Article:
• —This interpretation, however, would leave room for tactical retreats when the Soviets judge that the temperature is rising above that of tolerable level.
  • —The Soviets may have reasoned that it would be prudent to reaffirm the basic 1962 understanding, as a test of the limit of our permissiveness.3
  • —The Soviets may have concluded that our eagerness for a Middle East cease-fire after their involvement expanded was an indication of our fear of confrontation.
  • —As for the risks of a new Cuban crisis, the Soviets have left themselves the out of returning the equipment to the USSR, leaving some of it behind, but withdrawing the vessels, or negotiating for a new basic understanding (and if not challenged taking another step later, when submarines go on station).

It is difficult to argue against such possible Soviet thinking. Their ability to expand the nature and scope of activities in Cuba must have tempted them for a long time. In the last six months they could have concluded they could move forward without major risks as long as they did it piecemeal. Since the strategic increment is not a major one, and against a background of SALT beginning in about a month, a new European détente blossoming, and worldwide preoccupation with the Middle East—all would be factors conspiring against a major US reaction to the establishment of facilities that could be defended as minimal and temporary, of no immediate threat to the US.

In short, the Soviets may have embarked on a calculated risk to test whether they can break out of the spirit of the 1962 restrictions on [Page 647] their actions. They tested the waters and decided that we would not make a major issue of their moves. And in the process, as the news leaks out, the Soviets could demonstrate to much of the world that the correlation of forces has shifted significantly since the black days of their defeat almost exactly eight years ago.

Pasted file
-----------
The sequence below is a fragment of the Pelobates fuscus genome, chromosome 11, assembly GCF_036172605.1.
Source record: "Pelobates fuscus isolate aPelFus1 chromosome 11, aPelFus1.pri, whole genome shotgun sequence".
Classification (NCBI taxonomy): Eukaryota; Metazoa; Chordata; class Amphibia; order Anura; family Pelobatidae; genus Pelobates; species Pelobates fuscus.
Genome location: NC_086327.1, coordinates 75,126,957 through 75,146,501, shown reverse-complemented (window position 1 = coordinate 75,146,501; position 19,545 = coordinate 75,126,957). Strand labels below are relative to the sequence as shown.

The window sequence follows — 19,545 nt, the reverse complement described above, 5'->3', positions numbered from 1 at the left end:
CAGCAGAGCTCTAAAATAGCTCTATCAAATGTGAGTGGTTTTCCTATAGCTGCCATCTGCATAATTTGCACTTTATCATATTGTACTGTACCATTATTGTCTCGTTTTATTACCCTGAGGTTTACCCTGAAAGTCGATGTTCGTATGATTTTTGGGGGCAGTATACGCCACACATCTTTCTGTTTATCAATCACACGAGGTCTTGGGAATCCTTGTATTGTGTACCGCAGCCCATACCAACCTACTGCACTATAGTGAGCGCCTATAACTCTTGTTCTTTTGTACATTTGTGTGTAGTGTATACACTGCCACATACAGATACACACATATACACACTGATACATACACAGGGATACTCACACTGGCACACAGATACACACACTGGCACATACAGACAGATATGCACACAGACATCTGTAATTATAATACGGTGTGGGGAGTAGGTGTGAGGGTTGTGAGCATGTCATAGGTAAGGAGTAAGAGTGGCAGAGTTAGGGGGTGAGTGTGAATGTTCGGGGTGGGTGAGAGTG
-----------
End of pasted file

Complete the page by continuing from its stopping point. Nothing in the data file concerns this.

What To Do?

If the first and third explanations are close to the mark, it means we are dealing, not with a major strategic-political showdown of worldwide proportions, but with a limited challenge supported by some rational Soviet calculations (however wrong that calculation may be). The important aspect is that such a line of strategy includes, presumably, built-in lines of retreat. Once confronted with an appreciation of the limits of their actions, the Soviets can fall back on a diplomatic scenario, perhaps to renegotiate the terms of the 1962 understanding, and determine just what they can and cannot do. (A new “guarantee” for Cuba might be all they could salvage.)

If, however, the second explanation is correct, then we are confronted with a line of conduct based on entirely different and perhaps irrational calculations. If the Soviets want a deliberate crisis, they will disregard diplomacy and reinforce their own actions (more building, submarines, etc.) Such a strategy is so unpredictable that no countermoves can be prescribed to have any given effect. If we are facing this situation, however, it would be of the utmost urgency to determine it now.

My own view is that the third explanation, a test of expansionism, is probably the right one, and if faced with the consequences of their actions the Soviets will bristle and bargain but will, if permitted to do so quietly, withdraw from the Carribbean.

One Final Thought

The fact that on two separate occasions the Soviets have deliberately deceived us may be an important symptom of the mood of the Soviet leaders, and an index of their assessment of us. It suggests an ominous contempt and a judgment that we are not likely to react quickly or vigorously to Soviet challenges. Why they should hold such a view, if they do, it is never easy to understand. It could relate to excessive eagerness in SALT or perhaps their view of the domestic effects of Vietnam, or their distorted views of our social-economic “crisis” (e.g., the Arbatov article).4

In any case, it is reasonably clear that the Soviets have been moving aggressively, first in the Middle East, and now in Cuba. They are likely to continue to do so until they receive clear and unmistakable warning signals. Then, and only then, will they hedge their bets.

  1. Source: National Archives, Nixon Presidential Materials, NSC Files, Box 782, Country Files, Latin America, Cuba, Soviet Naval Activity in Cuban Waters (Cienfuegos), Vol. I. Secret; Sensitive. This memorandum is Tab B of a September 22 memorandum from Haig to Kissinger in preparation for the NSC meeting on Cuba held on September 23. A notation by Haig states that Hyland drafted it. Designated as “non log.”
  2. It is not inconceivable that the Cuban venture is related to Chile. For example, the Soviets, if challenged, might try to extend the 1962 non-invasion pledge to include nonintervention in Chile, if in return the Soviets abjured any permanent naval facilities in the Caribbean. [Footnote in the source text.]
  3. The Soviets will now argue (1) that the precedence for their naval activity was established in the last two visits, without U.S. protest, and (2) that the basic 1962 understanding was reconfirmed in the knowledge that this precedent has been established. Thus, their latest move has been sanctioned. [Footnote in the source text.]
  4. This paragraph was highlighted and checked.